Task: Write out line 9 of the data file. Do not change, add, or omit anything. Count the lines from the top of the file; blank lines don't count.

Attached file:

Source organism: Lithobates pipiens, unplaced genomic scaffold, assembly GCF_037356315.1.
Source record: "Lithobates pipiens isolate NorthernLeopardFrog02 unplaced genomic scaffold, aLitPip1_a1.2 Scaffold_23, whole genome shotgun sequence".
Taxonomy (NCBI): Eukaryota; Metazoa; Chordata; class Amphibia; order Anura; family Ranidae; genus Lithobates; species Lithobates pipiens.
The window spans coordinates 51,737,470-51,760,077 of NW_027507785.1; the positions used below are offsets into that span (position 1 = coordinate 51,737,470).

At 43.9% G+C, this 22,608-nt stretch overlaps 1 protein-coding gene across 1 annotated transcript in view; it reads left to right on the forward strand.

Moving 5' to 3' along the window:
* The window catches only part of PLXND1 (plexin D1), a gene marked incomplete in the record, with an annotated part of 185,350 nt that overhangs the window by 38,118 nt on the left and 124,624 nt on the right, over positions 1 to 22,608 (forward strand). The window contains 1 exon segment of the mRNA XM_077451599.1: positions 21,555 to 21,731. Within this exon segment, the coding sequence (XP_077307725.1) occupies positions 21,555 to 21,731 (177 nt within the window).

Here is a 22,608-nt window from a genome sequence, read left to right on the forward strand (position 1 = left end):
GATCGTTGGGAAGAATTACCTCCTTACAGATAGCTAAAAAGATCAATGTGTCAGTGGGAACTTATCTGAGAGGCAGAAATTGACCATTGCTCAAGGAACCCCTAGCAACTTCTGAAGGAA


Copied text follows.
GATCGTTGGGAAGAATTACCTCCTTACAGATAGCTAAAAAGATCAATGTGTCAGTGGGAACTTATCTGAGAGGCAGAAATTGACCATTGCTCAAGGAACCCCTAGCAACTTCTGAAGGAA